HDA 2023 Traceability Seminar: An FDA DSCSA Overview

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Event’s first session aims to analyze the legislation’s implementation, as FDA enforcement is delayed until November 2024.

This year’s Healthcare Distribution Alliance (HDA) Seminar—pushed up by three months due to the urgency of Drug Supply Chain Security Act (DSCSA) legislation—was led off with a presentation by Leigh Verbois, director of the office of drug security, integrity, and response (ODSIR) within CDER’s office of compliance, and Connie Jung, RPh, senior advisor for policy in ODSIR in FDA’s Center for Drug Evaluation and Research.

Titled “Implementing DSCSA and Expectations for 2023 and Beyond,” the presentation aimed to “review DSCSA implementation and expectations for trading partners to achieve interoperable, electronic tracing of products at the package level,” while also taking a look at recent industry guidances that are pertinent to supply chain security.


As previously reported by Pharma Commerce, via Section 582(g)(1) of the Federal Food, Drug, and Cosmetic (FD&C) Act, FDA “does not intend to take action to enforce” rules on exchanging product transaction data, reporting such data to regulators, or verifying salable returns against transaction data (apart from existing methods of verification) until Nov. 27, 2024. Rather, a “Stabilization Period” lasting until that time will be enacted, which is intended to provide the pharma supply chain with more time to implement and troubleshoot their systems and processes.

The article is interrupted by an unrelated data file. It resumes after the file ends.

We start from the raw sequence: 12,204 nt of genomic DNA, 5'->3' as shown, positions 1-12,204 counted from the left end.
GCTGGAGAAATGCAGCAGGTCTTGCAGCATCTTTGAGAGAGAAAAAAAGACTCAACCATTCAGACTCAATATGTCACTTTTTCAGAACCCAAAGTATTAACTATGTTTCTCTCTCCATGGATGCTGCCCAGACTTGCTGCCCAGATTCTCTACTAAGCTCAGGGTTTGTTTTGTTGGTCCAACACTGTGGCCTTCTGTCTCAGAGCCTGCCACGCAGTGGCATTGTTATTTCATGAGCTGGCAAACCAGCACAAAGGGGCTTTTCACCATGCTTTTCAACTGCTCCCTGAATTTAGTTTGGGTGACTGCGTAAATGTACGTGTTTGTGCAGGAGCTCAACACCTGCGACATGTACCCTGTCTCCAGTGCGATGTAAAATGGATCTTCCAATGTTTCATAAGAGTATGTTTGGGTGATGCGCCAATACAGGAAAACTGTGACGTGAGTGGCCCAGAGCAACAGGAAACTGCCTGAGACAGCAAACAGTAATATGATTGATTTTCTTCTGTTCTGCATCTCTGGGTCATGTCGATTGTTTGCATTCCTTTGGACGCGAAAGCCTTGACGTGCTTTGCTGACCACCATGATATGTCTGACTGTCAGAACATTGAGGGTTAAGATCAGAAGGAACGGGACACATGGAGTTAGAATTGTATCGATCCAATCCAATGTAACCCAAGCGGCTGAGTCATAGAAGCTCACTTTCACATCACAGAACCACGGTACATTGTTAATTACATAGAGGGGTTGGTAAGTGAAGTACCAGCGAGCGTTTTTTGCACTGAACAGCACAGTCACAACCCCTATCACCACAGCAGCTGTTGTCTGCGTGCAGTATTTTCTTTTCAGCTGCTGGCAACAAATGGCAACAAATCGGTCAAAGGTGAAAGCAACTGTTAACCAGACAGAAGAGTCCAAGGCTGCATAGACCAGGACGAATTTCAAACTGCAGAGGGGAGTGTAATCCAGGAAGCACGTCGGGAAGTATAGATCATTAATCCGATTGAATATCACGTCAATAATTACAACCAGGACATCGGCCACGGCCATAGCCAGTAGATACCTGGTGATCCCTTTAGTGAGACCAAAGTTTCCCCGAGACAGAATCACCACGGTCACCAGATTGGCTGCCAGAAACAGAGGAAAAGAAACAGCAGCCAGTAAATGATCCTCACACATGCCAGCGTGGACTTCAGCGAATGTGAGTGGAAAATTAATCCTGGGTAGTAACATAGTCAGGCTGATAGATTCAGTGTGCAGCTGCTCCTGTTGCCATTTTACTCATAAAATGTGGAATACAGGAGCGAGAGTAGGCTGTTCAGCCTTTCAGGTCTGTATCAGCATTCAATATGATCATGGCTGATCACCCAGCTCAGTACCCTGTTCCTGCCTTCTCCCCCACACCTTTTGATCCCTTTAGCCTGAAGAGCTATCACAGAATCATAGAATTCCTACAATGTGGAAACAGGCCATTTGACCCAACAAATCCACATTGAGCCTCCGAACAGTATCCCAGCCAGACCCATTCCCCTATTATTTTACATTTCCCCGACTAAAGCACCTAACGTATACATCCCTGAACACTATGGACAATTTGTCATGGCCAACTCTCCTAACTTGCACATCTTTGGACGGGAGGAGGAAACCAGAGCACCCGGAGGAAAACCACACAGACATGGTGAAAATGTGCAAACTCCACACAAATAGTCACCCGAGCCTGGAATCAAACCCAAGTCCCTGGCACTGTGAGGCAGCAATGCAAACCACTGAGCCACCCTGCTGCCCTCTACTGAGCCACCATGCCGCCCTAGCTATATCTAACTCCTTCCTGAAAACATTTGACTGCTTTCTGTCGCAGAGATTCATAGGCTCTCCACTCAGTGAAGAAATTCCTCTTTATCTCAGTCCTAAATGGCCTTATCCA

FDA was clear in noting that this additional time does not signify that trading partners should delay preparation to comply with 582(g)(1); rather, they should continue forward as they were, this time, allowing extra time to improve their aforementioned systems.

As Jung had originally noted at HDA’s Distribution Management Conference this past March, she reiterated the difference between a “suspect” product and an “illegitimate” product as it pertains to verification requirements. With suspect product, there is reason to believe that the product is possibly counterfeit, diverted, or stolen, while an illegitimate one should contain credible evidence. If this is the case, companies are to notify their respective trading partners—along with FDA—of illegitimate product within 24 hours, and will need to fill out Form 3911.

Reference: Implementing DSCSA and Expectations for 2023 and Beyond, HDA 2023 Traceability Seminar, August 30, 2023.